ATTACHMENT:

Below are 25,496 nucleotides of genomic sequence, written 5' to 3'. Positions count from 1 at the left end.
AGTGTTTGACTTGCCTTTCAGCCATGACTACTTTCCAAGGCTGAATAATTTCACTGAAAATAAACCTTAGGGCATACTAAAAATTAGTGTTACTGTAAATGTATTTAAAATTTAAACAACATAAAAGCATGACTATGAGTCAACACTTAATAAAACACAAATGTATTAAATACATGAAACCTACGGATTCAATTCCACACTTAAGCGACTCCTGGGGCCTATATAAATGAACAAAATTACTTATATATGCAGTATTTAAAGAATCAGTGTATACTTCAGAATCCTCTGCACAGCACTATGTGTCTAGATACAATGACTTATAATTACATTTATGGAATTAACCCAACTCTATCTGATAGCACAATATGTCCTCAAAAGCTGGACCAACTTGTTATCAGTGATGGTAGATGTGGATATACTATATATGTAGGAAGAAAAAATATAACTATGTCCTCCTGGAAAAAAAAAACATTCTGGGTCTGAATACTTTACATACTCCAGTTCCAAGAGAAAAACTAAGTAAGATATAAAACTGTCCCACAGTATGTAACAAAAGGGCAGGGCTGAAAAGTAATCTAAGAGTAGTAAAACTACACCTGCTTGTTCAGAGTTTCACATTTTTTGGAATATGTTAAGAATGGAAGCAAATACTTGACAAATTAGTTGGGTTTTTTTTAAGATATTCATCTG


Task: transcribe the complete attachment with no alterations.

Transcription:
Below are 25,496 nucleotides of genomic sequence, written 5' to 3'. Positions count from 1 at the left end.
AGTGTTTGACTTGCCTTTCAGCCATGACTACTTTCCAAGGCTGAATAATTTCACTGAAAATAAACCTTAGGGCATACTAAAAATTAGTGTTACTGTAAATGTATTTAAAATTTAAACAACATAAAAGCATGACTATGAGTCAACACTTAATAAAACACAAATGTATTAAATACATGAAACCTACGGATTCAATTCCACACTTAAGCGACTCCTGGGGCCTATATAAATGAACAAAATTACTTATATATGCAGTATTTAAAGAATCAGTGTATACTTCAGAATCCTCTGCACAGCACTATGTGTCTAGATACAATGACTTATAATTACATTTATGGAATTAACCCAACTCTATCTGATAGCACAATATGTCCTCAAAAGCTGGACCAACTTGTTATCAGTGATGGTAGATGTGGATATACTATATATGTAGGAAGAAAAAATATAACTATGTCCTCCTGGAAAAAAAAAACATTCTGGGTCTGAATACTTTACATACTCCAGTTCCAAGAGAAAAACTAAGTAAGATATAAAACTGTCCCACAGTATGTAACAAAAGGGCAGGGCTGAAAAGTAATCTAAGAGTAGTAAAACTACACCTGCTTGTTCAGAGTTTCACATTTTTTGGAATATGTTAAGAATGGAAGCAAATACTTGACAAATTAGTTGGGTTTTTTTTAAGATATTCATCTG